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US (KY): Kentucky Fresh Harvest cuts ribbon on new high-tech greenhouse

On Thursday, October 15, 2020, Kentucky Fresh Harvest (KFH), celebrates the realization of a promise made to the community of Stanford with a ribbon cutting ceremony presenting the commonwealth’s first high-tech greenhouse to the public for the first time. The ceremony takes place in the shadow of the new greenhouse facility, located at 320 Frontier Boulevard, Stanford, KY 40484.

Recognizing the opportunity for Kentucky to become a leader in sustainable food production as well as early signs of a trend toward local food among key market segments, in 2015 the company began scouting locations in rural communities across the state. Four years after breaking ground on the 30-acre campus in Stanford, the company’s leadership is joined by Senior Advisor to Gov. Beshear, Rocky Adkins, and Chief of Staff for Kentucky Agricultural Commissioner Ryan Quarles, Keith Rodgers, to mark the successful end of their pilot crop and the beginning of full-scale, year-round production.

“Kentucky Fresh Harvest is the type of company we envision can help strengthen our state’s economic potential, not just in the years ahead but for generations to come,” Gov. Beshear said. “The company bringing its operation on line during such a tumultuous time is a testament to their staff’s ability to adapt quickly and be prepared for any challenge. Kentucky Fresh Harvest has a bright future and I’m proud it will be here in the commonwealth.”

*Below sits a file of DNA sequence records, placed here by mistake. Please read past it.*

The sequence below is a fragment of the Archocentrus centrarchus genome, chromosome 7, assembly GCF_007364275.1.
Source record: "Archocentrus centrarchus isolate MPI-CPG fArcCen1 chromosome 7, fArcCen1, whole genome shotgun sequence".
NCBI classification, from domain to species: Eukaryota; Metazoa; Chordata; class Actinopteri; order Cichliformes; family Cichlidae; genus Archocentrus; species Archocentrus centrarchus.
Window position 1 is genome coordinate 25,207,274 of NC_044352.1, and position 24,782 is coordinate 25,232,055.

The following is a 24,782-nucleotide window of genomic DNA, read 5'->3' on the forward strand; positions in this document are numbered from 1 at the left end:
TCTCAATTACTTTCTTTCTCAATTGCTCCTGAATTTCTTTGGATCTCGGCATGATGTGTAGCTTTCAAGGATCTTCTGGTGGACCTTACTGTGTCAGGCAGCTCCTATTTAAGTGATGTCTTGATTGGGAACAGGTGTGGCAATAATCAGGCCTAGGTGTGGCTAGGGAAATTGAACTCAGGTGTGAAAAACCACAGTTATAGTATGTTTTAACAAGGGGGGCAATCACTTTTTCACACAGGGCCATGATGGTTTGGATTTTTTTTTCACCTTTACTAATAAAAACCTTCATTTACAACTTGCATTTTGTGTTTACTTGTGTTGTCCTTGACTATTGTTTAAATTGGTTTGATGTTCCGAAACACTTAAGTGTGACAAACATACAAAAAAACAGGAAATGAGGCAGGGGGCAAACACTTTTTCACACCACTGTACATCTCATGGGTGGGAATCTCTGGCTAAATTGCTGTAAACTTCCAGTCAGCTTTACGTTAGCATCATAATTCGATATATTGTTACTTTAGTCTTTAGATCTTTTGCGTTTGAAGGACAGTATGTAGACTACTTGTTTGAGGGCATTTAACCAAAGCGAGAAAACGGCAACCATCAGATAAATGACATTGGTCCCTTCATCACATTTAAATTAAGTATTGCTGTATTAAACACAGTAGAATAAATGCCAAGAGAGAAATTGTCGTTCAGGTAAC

The company’s mission is to empower rural communities with advanced agricultural science and technology to build a more resilient, equitable food system and bring what they call the “Future of Farming” to the commonwealth. With state-of-the-art environmental controls and a team of growers composed entirely of Kentucky natives, farm representatives say they are able to produce high volumes of cherry and grape tomatoes within a day’s drive of nearly two-thirds of the nation's population. As the farm transitions into full-scale production later this year representatives say this relative proximity to market hubs, in combination with hydroponic systems that prevent runoff and reduce energy consumption, will greatly reduce their impact on the environment even as they scale up to harvest fresh produce 365 days a year.

“I’m extremely proud of our team at KFH,” said Curt Meltzer, CEO. “Not just for growing and harvesting this pilot crop during an extremely challenging time, but for the multitude of other steps they’ve taken this year to bring our vision for the Future of Farming to fruition. This is a win for Stanford, Lincoln County and Kentucky’s agribusiness economy as a whole.”

KFH is a member of the Appalachia Proud program, holds a position on Gov. Andy Beshear’s Agritech Advisory Board and, this fall, will become the first greenfield farm to be certified in the Equitable Food Initiative (EFI) standards for safety, environmental management, and social responsibility.

For more information:
Kentucky Fresh Harvest
www.kyfreshharvest.com 


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